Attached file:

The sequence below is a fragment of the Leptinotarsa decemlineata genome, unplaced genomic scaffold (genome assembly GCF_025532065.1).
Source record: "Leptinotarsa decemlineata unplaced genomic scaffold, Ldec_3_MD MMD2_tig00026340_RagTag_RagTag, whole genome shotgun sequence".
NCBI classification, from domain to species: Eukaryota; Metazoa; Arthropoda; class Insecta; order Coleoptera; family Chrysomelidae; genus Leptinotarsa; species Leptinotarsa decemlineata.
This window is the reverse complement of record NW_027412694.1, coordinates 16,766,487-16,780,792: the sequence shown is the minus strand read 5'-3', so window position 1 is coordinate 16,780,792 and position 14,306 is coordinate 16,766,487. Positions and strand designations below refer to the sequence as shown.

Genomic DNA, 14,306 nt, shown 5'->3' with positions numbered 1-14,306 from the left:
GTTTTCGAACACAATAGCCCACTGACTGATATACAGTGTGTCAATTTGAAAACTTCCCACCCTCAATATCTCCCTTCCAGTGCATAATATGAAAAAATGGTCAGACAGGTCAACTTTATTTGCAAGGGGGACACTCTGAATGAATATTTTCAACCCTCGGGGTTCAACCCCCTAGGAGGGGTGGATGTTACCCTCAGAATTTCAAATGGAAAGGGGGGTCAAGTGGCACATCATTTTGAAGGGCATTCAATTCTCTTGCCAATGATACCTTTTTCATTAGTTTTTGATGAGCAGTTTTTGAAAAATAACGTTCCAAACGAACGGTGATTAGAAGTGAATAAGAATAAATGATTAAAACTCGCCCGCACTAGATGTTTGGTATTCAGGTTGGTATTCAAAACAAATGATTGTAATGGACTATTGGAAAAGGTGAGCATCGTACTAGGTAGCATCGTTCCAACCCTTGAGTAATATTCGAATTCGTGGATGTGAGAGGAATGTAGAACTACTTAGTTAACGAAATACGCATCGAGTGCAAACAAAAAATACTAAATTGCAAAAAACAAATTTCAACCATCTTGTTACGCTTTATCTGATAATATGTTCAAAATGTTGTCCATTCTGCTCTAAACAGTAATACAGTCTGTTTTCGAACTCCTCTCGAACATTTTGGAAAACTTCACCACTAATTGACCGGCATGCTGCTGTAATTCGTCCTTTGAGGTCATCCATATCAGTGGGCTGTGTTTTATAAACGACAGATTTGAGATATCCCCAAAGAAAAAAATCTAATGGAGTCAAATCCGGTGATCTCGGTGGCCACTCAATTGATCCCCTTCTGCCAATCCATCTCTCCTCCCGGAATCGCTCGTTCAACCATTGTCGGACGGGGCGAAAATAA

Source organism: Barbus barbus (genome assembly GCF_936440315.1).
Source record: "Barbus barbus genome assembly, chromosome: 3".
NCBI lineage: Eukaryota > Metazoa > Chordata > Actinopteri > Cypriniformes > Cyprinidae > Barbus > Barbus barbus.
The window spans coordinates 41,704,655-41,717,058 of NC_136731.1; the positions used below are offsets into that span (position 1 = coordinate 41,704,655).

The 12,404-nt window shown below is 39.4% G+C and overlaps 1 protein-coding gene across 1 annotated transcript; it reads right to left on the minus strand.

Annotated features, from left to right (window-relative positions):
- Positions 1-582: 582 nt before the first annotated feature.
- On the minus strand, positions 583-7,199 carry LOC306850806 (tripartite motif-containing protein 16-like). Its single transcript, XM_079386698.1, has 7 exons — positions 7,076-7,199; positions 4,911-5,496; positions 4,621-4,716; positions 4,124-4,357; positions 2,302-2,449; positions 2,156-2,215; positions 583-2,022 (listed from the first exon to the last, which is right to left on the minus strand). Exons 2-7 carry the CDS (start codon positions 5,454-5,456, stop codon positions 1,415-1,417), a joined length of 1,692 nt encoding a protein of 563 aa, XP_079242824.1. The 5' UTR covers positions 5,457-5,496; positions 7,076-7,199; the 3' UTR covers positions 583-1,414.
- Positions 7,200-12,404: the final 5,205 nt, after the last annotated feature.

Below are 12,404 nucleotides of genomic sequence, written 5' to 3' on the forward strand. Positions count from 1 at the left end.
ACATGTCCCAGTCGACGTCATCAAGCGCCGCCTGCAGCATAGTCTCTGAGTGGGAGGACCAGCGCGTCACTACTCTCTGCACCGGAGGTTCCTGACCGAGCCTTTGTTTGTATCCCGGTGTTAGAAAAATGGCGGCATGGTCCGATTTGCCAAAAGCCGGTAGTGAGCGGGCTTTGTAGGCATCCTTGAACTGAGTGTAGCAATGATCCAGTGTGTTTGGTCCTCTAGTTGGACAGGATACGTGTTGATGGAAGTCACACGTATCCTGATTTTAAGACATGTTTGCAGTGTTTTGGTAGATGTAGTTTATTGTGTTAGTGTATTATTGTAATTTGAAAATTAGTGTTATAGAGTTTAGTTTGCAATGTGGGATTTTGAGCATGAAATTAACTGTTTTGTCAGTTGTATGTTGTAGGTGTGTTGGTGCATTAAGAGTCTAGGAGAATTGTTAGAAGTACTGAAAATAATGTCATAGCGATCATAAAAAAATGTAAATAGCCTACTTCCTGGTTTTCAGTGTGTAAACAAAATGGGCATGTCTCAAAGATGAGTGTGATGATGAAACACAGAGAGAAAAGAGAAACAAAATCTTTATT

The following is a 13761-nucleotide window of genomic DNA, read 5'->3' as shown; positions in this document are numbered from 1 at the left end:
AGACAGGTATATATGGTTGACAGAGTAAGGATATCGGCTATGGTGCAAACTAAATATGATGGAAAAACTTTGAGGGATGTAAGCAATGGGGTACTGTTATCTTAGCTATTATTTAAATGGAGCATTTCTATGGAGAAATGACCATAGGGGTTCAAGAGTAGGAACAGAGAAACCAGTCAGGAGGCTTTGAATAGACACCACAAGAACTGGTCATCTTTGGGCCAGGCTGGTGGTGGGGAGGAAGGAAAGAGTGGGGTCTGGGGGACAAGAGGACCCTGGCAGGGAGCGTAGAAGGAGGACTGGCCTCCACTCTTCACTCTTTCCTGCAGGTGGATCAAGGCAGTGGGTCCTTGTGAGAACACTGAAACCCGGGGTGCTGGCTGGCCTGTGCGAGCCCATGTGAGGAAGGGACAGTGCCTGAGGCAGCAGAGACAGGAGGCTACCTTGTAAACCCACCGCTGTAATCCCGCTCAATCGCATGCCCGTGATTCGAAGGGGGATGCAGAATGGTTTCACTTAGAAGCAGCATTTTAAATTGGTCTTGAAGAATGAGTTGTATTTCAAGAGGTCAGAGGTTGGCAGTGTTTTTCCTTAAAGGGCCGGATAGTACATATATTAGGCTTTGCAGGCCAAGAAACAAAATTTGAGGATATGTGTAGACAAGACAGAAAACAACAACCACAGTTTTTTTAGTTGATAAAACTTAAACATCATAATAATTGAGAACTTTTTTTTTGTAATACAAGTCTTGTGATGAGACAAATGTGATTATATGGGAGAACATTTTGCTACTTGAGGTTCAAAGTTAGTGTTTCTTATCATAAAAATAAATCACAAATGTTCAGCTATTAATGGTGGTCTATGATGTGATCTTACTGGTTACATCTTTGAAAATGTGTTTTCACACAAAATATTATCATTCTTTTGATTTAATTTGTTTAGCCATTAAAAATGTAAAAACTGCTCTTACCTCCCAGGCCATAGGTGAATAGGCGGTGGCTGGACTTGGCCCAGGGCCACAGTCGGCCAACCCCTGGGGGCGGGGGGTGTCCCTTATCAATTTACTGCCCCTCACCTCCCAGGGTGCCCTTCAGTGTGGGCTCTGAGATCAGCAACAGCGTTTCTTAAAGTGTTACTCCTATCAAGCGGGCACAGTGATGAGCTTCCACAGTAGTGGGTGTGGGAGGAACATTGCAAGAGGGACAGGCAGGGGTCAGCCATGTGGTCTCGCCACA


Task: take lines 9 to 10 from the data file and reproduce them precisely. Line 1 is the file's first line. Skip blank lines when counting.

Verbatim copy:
NCBI lineage: Eukaryota > Metazoa > Chordata > Actinopteri > Cypriniformes > Cyprinidae > Barbus > Barbus barbus.
The window spans coordinates 41,704,655-41,717,058 of NC_136731.1; the positions used below are offsets into that span (position 1 = coordinate 41,704,655).